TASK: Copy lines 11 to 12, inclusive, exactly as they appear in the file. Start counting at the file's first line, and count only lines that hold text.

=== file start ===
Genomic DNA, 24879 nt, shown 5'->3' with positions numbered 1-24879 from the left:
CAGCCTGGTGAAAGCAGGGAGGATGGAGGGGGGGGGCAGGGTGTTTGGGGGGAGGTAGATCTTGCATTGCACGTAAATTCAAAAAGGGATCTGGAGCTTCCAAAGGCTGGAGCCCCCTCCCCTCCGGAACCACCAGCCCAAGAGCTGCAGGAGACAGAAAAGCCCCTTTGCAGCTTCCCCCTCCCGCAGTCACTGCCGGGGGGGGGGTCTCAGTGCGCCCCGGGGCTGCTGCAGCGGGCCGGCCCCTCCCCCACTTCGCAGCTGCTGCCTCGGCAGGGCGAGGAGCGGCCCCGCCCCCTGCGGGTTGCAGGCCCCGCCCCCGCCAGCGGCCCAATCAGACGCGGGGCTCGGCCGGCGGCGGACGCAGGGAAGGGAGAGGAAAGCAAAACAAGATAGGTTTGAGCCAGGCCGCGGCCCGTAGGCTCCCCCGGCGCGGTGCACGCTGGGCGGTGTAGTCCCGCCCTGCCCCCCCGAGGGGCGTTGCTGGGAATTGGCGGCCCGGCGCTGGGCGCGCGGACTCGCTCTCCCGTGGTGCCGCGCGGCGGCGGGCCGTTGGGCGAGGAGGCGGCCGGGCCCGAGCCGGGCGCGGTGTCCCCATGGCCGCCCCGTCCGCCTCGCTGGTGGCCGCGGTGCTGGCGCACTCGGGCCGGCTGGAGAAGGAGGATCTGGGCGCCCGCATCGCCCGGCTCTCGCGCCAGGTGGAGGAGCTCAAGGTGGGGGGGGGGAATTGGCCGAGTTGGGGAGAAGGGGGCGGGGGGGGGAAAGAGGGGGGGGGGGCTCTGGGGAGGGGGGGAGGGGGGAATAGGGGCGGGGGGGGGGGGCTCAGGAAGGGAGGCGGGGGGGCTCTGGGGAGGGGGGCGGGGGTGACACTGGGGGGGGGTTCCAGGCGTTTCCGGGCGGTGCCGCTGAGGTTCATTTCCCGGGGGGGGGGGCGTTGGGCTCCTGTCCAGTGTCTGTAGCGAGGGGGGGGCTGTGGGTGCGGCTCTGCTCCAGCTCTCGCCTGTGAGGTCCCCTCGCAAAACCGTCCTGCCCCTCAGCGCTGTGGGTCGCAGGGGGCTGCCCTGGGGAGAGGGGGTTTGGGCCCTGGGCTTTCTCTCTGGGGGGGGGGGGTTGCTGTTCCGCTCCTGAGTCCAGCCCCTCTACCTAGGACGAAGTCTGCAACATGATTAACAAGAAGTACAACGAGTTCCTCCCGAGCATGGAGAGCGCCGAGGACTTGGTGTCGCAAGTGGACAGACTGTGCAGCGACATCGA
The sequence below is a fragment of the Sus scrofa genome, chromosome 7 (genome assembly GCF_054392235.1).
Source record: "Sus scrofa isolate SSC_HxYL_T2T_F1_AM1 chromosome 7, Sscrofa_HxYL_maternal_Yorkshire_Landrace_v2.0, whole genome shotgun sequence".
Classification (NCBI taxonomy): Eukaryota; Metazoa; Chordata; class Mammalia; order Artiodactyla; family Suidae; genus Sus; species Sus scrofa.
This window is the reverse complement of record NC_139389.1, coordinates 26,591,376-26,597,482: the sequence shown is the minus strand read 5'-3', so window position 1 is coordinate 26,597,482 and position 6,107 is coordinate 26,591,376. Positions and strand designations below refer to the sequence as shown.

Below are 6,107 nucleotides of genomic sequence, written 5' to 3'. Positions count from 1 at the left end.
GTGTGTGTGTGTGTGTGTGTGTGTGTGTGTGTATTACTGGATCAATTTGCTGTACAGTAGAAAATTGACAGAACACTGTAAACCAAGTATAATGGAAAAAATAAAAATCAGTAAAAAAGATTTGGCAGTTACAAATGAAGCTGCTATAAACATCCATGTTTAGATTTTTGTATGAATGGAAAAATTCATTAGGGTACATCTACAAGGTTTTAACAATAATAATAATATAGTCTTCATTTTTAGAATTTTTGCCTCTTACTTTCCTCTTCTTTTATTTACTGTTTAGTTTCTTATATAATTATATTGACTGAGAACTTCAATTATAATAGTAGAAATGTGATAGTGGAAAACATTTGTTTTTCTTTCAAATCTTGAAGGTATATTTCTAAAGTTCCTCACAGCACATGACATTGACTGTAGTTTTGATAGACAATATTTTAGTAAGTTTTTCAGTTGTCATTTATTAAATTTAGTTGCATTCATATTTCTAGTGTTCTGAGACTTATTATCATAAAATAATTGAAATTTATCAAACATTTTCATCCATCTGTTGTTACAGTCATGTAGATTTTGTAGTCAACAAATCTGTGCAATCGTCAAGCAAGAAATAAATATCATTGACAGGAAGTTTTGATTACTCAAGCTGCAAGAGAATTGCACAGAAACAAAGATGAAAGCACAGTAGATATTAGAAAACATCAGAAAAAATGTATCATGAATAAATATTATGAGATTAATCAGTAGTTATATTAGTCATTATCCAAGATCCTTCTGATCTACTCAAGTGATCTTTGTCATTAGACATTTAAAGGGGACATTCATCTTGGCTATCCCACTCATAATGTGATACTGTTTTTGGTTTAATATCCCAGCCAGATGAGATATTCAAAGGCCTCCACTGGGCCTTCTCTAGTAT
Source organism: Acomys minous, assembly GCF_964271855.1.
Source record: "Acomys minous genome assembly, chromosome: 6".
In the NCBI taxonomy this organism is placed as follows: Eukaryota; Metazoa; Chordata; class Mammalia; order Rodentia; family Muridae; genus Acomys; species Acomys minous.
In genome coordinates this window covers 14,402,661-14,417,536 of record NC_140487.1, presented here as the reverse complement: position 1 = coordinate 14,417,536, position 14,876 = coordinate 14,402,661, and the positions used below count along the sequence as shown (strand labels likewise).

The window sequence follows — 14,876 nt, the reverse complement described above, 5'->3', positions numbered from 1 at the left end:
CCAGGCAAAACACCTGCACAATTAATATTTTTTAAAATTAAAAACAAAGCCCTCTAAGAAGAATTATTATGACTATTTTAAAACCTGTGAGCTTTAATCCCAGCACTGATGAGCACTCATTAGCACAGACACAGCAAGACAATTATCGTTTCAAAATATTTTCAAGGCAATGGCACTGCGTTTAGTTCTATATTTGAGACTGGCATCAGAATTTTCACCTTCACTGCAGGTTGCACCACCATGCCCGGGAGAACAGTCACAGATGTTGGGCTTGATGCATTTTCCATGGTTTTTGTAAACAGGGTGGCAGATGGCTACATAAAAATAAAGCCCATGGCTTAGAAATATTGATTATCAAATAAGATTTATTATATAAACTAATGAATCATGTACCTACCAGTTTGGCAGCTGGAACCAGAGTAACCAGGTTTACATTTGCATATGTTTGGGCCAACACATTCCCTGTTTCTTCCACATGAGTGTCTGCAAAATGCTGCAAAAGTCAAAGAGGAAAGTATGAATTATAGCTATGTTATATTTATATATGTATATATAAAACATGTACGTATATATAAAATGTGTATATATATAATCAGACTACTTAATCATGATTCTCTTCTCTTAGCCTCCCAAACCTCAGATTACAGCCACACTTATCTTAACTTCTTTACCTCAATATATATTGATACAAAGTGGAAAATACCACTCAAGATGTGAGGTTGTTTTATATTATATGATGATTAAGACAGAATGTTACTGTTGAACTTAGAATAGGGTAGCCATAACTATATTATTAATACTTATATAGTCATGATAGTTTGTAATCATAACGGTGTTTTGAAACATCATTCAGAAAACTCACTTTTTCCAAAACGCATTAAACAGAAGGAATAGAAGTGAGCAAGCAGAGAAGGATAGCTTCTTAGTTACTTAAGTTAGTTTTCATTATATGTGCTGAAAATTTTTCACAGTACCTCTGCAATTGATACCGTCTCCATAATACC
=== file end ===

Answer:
In the NCBI taxonomy this organism is placed as follows: Eukaryota; Metazoa; Chordata; class Mammalia; order Rodentia; family Muridae; genus Acomys; species Acomys minous.
In genome coordinates this window covers 14,402,661-14,417,536 of record NC_140487.1, presented here as the reverse complement: position 1 = coordinate 14,417,536, position 14,876 = coordinate 14,402,661, and the positions used below count along the sequence as shown (strand labels likewise).